These processes included: (1) measurement of left ventricular ejection fraction (LVEF) anytime before or during hospital admission documented either by formal imaging study report, or within admission documentation, (2) prescription of an angiotensin-converting enzyme inhibitor (ACE-I) or angiotensin receptor blocker (ARB) at discharge for patients with left ventricular ejection fraction lower than 40%, highest creatinine <3.0 and highest potassium <5.5 in the 48 h prior to discharge, and (3) prescription of beta-blocker in patients with LVEF <40%. Patients were excluded from the two discharge medication measures if there was a documented allergy or adverse reactions. In addition, patients who expired, left against medical advice, or were discharged to hospice were also excluded.
We also examined two care processes highlighting coordination of care. First we assessed whether or not patients reported during the 30-day interview a physician visit within a month of discharge, a recommended element of the longitudinal care of heart failure patients.21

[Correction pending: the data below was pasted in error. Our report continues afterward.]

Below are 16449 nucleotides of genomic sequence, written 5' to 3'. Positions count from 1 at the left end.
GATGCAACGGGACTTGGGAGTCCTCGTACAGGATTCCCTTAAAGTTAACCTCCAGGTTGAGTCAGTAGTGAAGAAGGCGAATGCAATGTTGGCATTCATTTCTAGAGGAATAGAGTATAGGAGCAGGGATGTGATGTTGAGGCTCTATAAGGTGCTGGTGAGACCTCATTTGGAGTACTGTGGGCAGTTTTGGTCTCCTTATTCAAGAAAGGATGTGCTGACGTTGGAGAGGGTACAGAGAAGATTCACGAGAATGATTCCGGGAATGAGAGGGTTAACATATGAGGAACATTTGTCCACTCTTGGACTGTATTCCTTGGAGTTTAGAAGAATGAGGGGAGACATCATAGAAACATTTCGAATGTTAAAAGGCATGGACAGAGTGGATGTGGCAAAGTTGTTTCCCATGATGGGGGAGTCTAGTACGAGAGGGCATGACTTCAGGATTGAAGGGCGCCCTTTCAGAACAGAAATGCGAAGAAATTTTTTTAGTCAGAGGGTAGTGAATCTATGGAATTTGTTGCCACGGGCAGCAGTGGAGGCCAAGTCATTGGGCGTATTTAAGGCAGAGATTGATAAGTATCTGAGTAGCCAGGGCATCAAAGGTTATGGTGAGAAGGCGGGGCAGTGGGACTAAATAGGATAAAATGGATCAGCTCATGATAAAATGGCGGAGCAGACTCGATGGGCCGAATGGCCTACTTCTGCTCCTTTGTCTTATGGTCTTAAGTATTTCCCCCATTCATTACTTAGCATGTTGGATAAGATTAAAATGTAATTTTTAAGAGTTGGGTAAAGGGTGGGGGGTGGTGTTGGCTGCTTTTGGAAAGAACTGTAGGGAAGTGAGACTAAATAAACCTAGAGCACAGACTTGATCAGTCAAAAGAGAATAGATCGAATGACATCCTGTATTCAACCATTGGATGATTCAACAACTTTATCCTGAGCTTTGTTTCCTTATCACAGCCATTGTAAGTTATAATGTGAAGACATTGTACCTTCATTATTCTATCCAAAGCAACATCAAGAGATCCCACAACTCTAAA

We limited the analysis to physician visits identified by patients as having been scheduled upon discharge. Next, we assessed whether formal inpatient cardiac consultation was obtained, based on literature suggesting improved outcomes with cardiology specialist consultation.22,23
Finally, as more stringent measures of quality, we determined the percentage of eligible patients who received all three care processes (LVEF assessment, ACE-I use, and beta-blocker use) and those who received all five measures (the first three plus care coordination measures).
Cardiac Test Utilization
Because guidelines recommend evaluation for cardiac ischemia in selected heart failure patients,21
we examined use of exercise stress testing (with or without scintigraphy or echocardiography) as well as the use of pharmacologic stress testing (with scintigraphy or echocardiography). In addition, we examined whether or not coronary artery catheterization, with or without percutaneous coronary interventions, was performed.
Cost, Length of Stay, and 30-Day Combined Readmissions and Mortality